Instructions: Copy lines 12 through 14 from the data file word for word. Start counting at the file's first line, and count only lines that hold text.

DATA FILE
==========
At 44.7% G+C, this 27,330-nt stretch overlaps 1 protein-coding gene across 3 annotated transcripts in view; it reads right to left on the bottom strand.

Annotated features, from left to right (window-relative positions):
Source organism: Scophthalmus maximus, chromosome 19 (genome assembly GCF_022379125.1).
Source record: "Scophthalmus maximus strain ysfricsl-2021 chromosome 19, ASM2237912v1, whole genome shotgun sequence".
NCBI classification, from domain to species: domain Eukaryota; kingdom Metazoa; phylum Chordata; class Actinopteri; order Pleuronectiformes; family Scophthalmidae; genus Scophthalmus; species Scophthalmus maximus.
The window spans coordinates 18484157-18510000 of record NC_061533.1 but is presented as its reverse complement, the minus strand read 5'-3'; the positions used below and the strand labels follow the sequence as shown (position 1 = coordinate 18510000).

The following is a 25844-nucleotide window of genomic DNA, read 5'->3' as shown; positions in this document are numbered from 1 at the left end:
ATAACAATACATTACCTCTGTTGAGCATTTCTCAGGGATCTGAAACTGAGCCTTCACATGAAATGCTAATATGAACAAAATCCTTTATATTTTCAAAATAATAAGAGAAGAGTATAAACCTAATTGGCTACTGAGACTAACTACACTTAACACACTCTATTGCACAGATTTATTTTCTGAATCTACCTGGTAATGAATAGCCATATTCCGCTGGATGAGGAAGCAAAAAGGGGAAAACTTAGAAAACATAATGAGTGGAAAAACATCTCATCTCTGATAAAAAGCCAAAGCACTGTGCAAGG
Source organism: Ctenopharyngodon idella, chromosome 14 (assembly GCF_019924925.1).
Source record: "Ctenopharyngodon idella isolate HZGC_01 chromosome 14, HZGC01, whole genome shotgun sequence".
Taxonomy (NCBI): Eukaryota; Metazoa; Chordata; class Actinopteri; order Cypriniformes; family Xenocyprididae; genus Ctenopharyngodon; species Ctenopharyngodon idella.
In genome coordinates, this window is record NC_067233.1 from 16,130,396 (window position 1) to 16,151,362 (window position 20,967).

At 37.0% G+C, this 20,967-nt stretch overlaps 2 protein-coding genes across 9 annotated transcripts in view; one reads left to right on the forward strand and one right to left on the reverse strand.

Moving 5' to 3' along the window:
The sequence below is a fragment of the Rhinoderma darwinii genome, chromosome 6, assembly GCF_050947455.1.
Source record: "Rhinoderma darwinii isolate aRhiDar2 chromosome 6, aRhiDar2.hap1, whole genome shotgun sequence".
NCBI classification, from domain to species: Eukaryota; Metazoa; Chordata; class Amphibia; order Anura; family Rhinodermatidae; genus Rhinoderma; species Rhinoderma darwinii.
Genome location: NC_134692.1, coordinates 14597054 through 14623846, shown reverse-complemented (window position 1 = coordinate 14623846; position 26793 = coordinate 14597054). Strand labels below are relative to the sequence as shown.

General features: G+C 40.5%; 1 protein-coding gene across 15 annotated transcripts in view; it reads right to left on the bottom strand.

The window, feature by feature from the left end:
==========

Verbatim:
In genome coordinates, this window is record NC_067233.1 from 16,130,396 (window position 1) to 16,151,362 (window position 20,967).

At 37.0% G+C, this 20,967-nt stretch overlaps 2 protein-coding genes across 9 annotated transcripts in view; one reads left to right on the forward strand and one right to left on the reverse strand.

Moving 5' to 3' along the window: